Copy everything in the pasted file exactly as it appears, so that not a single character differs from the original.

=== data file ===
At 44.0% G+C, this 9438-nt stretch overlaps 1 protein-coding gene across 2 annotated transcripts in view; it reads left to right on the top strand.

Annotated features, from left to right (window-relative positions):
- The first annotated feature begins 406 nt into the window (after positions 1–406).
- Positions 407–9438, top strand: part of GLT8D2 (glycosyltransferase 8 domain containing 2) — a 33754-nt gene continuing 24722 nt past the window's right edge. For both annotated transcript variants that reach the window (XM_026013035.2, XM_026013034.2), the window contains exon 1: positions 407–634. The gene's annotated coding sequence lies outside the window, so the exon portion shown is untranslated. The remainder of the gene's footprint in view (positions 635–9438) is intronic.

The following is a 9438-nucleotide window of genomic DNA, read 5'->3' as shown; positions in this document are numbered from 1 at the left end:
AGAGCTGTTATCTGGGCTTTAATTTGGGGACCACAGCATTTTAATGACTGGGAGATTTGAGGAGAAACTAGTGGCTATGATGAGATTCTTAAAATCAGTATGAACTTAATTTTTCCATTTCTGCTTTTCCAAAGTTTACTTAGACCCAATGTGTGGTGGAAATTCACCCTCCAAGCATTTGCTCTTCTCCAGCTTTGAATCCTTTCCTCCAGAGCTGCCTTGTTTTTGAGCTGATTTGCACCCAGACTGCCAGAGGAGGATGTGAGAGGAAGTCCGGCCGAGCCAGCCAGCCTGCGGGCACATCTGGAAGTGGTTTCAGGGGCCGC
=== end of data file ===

At 44.0% G+C, this 9438-nt stretch overlaps 1 protein-coding gene across 2 annotated transcripts in view; it reads left to right on the top strand.

Annotated features, from left to right (window-relative positions):
- The first annotated feature begins 406 nt into the window (after positions 1–406).
- Positions 407–9438, top strand: part of GLT8D2 (glycosyltransferase 8 domain containing 2) — a 33754-nt gene continuing 24722 nt past the window's right edge. For both annotated transcript variants that reach the window (XM_026013035.2, XM_026013034.2), the window contains exon 1: positions 407–634. The gene's annotated coding sequence lies outside the window, so the exon portion shown is untranslated. The remainder of the gene's footprint in view (positions 635–9438) is intronic.

The following is a 9438-nucleotide window of genomic DNA, read 5'->3' as shown; positions in this document are numbered from 1 at the left end:
AGAGCTGTTATCTGGGCTTTAATTTGGGGACCACAGCATTTTAATGACTGGGAGATTTGAGGAGAAACTAGTGGCTATGATGAGATTCTTAAAATCAGTATGAACTTAATTTTTCCATTTCTGCTTTTCCAAAGTTTACTTAGACCCAATGTGTGGTGGAAATTCACCCTCCAAGCATTTGCTCTTCTCCAGCTTTGAATCCTTTCCTCCAGAGCTGCCTTGTTTTTGAGCTGATTTGCACCCAGACTGCCAGAGGAGGATGTGAGAGGAAGTCCGGCCGAGCCAGCCAGCCTGCGGGCACATCTGGAAGTGGTTTCAGGGGCCGC